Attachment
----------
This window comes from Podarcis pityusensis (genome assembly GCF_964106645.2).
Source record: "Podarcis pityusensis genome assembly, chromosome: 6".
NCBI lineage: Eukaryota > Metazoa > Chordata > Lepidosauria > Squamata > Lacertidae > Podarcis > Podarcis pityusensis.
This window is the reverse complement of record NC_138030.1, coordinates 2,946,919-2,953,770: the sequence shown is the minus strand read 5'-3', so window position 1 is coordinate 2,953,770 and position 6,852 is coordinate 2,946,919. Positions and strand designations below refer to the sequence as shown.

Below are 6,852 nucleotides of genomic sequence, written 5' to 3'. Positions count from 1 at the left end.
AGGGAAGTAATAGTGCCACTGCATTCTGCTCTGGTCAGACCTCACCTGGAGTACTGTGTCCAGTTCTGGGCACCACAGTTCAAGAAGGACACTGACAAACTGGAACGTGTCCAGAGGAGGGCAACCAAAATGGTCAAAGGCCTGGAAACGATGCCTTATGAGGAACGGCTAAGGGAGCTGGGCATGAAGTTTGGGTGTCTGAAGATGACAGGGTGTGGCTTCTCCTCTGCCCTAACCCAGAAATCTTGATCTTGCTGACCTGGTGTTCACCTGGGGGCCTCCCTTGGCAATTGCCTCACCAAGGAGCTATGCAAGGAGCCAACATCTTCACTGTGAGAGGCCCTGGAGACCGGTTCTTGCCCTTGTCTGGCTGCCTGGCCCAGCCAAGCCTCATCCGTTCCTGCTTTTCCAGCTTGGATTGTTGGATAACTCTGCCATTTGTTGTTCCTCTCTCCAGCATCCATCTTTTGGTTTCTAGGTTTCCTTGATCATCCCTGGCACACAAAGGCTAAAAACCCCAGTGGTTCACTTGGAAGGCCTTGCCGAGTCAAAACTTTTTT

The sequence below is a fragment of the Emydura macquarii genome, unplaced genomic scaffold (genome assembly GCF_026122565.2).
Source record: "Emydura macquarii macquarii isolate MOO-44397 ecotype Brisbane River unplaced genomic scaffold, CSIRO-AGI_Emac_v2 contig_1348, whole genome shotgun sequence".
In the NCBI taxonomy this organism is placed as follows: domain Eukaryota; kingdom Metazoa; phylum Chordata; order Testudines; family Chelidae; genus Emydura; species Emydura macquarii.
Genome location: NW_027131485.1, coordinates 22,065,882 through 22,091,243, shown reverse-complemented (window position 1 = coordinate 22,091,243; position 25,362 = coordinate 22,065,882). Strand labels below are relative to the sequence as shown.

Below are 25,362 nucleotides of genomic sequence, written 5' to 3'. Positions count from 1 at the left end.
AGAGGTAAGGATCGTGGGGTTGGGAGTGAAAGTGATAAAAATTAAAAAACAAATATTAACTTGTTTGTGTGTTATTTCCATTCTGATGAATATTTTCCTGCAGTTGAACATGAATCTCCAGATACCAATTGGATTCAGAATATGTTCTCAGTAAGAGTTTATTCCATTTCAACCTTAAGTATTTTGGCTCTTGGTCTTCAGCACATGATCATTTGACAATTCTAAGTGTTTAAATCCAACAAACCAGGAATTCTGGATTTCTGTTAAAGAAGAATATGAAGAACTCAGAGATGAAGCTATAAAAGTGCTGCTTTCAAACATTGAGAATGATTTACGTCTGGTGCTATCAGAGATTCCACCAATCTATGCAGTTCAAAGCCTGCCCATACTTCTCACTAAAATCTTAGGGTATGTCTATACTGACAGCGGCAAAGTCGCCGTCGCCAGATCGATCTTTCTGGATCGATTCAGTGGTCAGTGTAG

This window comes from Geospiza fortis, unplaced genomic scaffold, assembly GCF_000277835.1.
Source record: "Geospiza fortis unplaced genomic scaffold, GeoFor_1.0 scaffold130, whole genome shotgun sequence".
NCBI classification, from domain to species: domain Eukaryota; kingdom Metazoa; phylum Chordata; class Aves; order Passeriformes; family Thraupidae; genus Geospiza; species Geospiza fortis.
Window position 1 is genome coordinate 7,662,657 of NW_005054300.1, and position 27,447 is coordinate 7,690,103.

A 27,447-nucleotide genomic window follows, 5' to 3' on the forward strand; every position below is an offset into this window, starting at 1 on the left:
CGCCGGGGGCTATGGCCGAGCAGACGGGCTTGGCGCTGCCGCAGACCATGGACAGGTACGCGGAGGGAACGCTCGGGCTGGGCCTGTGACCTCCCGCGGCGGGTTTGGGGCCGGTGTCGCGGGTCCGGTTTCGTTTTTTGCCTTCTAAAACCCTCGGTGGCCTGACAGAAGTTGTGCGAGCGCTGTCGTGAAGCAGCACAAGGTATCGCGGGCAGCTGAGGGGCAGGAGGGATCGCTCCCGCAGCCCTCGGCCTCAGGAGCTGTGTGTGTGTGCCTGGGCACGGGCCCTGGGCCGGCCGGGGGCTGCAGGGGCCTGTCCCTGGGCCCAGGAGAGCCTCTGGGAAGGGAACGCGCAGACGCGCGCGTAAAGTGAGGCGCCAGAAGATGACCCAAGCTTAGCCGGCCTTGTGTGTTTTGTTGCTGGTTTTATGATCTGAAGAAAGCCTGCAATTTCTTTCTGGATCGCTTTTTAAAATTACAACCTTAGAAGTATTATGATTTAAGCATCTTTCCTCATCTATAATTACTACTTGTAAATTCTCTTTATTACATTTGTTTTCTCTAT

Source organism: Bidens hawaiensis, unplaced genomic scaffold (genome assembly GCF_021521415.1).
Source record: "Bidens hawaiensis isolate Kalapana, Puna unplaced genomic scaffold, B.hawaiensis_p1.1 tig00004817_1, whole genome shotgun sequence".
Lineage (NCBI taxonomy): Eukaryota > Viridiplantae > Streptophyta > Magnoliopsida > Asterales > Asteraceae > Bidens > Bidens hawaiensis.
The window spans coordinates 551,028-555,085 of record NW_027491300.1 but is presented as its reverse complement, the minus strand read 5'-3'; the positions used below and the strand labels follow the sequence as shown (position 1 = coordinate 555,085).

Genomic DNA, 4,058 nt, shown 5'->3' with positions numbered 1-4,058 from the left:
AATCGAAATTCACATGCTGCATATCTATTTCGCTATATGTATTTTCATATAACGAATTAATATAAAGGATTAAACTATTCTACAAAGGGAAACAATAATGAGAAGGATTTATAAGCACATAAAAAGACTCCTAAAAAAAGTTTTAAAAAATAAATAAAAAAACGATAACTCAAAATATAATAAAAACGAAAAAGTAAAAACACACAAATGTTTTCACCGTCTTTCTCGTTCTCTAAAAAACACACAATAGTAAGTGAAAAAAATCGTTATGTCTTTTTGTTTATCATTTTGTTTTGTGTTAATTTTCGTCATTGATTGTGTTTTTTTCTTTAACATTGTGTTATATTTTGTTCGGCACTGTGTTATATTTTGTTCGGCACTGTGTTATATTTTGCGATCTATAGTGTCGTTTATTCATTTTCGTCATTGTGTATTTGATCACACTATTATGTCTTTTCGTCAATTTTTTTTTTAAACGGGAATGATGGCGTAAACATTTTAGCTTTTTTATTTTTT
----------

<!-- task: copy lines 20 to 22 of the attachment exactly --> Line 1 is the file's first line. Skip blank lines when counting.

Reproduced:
Source record: "Bidens hawaiensis isolate Kalapana, Puna unplaced genomic scaffold, B.hawaiensis_p1.1 tig00004817_1, whole genome shotgun sequence".
Lineage (NCBI taxonomy): Eukaryota > Viridiplantae > Streptophyta > Magnoliopsida > Asterales > Asteraceae > Bidens > Bidens hawaiensis.
The window spans coordinates 551,028-555,085 of record NW_027491300.1 but is presented as its reverse complement, the minus strand read 5'-3'; the positions used below and the strand labels follow the sequence as shown (position 1 = coordinate 555,085).